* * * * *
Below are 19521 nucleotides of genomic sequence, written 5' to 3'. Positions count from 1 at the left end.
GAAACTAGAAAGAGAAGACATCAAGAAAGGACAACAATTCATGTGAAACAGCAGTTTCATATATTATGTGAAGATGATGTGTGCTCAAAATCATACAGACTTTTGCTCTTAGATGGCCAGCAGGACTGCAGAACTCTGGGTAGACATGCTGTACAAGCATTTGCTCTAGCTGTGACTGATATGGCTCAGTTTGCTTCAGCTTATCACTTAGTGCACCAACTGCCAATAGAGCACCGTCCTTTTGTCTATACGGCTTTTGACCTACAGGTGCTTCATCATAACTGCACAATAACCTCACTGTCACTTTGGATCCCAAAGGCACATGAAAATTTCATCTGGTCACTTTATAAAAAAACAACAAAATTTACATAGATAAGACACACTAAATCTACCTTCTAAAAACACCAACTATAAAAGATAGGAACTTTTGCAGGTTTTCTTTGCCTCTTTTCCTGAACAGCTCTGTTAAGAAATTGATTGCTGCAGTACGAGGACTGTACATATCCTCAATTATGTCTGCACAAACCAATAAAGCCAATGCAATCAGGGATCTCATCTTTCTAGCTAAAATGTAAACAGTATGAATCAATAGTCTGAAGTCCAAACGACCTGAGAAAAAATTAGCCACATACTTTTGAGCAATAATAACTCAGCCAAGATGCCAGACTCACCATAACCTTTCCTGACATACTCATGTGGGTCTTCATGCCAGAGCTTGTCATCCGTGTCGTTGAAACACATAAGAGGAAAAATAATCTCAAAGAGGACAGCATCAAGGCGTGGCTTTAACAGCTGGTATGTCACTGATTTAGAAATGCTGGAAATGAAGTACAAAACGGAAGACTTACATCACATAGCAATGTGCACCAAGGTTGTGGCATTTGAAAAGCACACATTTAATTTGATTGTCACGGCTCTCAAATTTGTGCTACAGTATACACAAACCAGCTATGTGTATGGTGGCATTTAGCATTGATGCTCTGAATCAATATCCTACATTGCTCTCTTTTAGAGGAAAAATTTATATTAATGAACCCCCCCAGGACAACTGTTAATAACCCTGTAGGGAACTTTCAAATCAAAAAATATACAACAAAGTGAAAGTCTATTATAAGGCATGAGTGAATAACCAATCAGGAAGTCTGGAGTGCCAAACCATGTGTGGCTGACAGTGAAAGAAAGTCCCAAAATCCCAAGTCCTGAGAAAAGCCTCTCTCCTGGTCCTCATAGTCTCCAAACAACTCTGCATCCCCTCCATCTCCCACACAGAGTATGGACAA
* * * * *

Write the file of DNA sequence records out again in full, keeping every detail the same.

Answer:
Below are 19521 nucleotides of genomic sequence, written 5' to 3'. Positions count from 1 at the left end.
GAAACTAGAAAGAGAAGACATCAAGAAAGGACAACAATTCATGTGAAACAGCAGTTTCATATATTATGTGAAGATGATGTGTGCTCAAAATCATACAGACTTTTGCTCTTAGATGGCCAGCAGGACTGCAGAACTCTGGGTAGACATGCTGTACAAGCATTTGCTCTAGCTGTGACTGATATGGCTCAGTTTGCTTCAGCTTATCACTTAGTGCACCAACTGCCAATAGAGCACCGTCCTTTTGTCTATACGGCTTTTGACCTACAGGTGCTTCATCATAACTGCACAATAACCTCACTGTCACTTTGGATCCCAAAGGCACATGAAAATTTCATCTGGTCACTTTATAAAAAAACAACAAAATTTACATAGATAAGACACACTAAATCTACCTTCTAAAAACACCAACTATAAAAGATAGGAACTTTTGCAGGTTTTCTTTGCCTCTTTTCCTGAACAGCTCTGTTAAGAAATTGATTGCTGCAGTACGAGGACTGTACATATCCTCAATTATGTCTGCACAAACCAATAAAGCCAATGCAATCAGGGATCTCATCTTTCTAGCTAAAATGTAAACAGTATGAATCAATAGTCTGAAGTCCAAACGACCTGAGAAAAAATTAGCCACATACTTTTGAGCAATAATAACTCAGCCAAGATGCCAGACTCACCATAACCTTTCCTGACATACTCATGTGGGTCTTCATGCCAGAGCTTGTCATCCGTGTCGTTGAAACACATAAGAGGAAAAATAATCTCAAAGAGGACAGCATCAAGGCGTGGCTTTAACAGCTGGTATGTCACTGATTTAGAAATGCTGGAAATGAAGTACAAAACGGAAGACTTACATCACATAGCAATGTGCACCAAGGTTGTGGCATTTGAAAAGCACACATTTAATTTGATTGTCACGGCTCTCAAATTTGTGCTACAGTATACACAAACCAGCTATGTGTATGGTGGCATTTAGCATTGATGCTCTGAATCAATATCCTACATTGCTCTCTTTTAGAGGAAAAATTTATATTAATGAACCCCCCCAGGACAACTGTTAATAACCCTGTAGGGAACTTTCAAATCAAAAAATATACAACAAAGTGAAAGTCTATTATAAGGCATGAGTGAATAACCAATCAGGAAGTCTGGAGTGCCAAACCATGTGTGGCTGACAGTGAAAGAAAGTCCCAAAATCCCAAGTCCTGAGAAAAGCCTCTCTCCTGGTCCTCATAGTCTCCAAACAACTCTGCATCCCCTCCATCTCCCACACAGAGTATGGACAA